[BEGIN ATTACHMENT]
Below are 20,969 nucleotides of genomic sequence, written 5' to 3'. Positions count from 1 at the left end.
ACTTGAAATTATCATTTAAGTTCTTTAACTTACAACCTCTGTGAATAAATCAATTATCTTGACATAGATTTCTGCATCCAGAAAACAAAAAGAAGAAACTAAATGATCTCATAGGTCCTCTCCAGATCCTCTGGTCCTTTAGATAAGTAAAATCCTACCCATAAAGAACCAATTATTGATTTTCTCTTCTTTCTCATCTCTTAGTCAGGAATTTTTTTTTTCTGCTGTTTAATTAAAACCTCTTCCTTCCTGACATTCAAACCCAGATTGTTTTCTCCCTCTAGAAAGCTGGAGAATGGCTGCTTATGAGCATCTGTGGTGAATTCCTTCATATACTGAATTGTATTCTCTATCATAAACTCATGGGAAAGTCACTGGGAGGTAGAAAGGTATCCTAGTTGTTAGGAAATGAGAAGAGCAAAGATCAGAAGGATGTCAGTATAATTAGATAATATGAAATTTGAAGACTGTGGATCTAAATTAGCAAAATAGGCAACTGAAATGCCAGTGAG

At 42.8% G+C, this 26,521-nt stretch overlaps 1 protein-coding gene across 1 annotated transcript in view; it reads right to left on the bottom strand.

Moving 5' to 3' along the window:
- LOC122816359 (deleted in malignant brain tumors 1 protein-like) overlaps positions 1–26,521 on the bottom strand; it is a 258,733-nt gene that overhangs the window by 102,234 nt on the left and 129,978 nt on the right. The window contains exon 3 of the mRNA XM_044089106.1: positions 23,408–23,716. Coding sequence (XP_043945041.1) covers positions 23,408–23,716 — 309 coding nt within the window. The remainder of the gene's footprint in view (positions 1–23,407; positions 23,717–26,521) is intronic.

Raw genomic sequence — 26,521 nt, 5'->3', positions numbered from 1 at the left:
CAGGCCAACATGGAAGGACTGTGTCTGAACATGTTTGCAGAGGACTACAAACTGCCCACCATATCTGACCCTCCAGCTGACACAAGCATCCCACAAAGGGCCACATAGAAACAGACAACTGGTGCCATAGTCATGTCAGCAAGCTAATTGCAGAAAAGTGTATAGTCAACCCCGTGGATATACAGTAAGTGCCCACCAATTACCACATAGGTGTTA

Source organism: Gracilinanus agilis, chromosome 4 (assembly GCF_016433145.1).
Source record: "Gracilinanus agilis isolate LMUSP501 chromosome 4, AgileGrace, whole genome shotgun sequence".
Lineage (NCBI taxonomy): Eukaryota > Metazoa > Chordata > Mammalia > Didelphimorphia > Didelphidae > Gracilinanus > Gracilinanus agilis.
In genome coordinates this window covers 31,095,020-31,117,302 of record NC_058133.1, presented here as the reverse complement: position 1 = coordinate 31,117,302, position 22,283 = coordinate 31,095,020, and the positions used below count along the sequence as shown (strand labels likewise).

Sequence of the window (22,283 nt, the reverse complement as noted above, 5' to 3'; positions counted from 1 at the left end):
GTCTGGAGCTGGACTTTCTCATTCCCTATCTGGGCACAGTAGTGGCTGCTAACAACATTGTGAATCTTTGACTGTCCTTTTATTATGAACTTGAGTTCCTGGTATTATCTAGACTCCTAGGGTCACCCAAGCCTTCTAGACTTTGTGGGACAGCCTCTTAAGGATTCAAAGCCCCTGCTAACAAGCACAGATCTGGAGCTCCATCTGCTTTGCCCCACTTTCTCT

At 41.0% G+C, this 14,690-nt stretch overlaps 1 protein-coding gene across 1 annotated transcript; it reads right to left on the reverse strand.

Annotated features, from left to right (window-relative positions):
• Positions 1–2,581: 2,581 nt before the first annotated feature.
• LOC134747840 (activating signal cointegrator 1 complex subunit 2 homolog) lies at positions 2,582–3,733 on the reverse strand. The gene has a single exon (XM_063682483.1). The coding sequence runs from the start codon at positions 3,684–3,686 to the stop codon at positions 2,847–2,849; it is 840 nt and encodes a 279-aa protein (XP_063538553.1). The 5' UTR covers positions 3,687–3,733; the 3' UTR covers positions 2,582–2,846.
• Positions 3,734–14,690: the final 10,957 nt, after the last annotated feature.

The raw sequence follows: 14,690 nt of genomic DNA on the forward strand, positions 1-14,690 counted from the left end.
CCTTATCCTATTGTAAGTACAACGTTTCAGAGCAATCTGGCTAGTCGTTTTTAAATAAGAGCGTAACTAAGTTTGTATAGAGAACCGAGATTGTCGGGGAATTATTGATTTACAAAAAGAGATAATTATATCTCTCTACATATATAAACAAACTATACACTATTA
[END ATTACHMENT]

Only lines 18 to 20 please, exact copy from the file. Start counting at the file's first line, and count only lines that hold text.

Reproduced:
• Positions 3,734–14,690: the final 10,957 nt, after the last annotated feature.

The raw sequence follows: 14,690 nt of genomic DNA on the forward strand, positions 1-14,690 counted from the left end.
CCTTATCCTATTGTAAGTACAACGTTTCAGAGCAATCTGGCTAGTCGTTTTTAAATAAGAGCGTAACTAAGTTTGTATAGAGAACCGAGATTGTCGGGGAATTATTGATTTACAAAAAGAGATAATTATATCTCTCTACATATATAAACAAACTATACACTATTA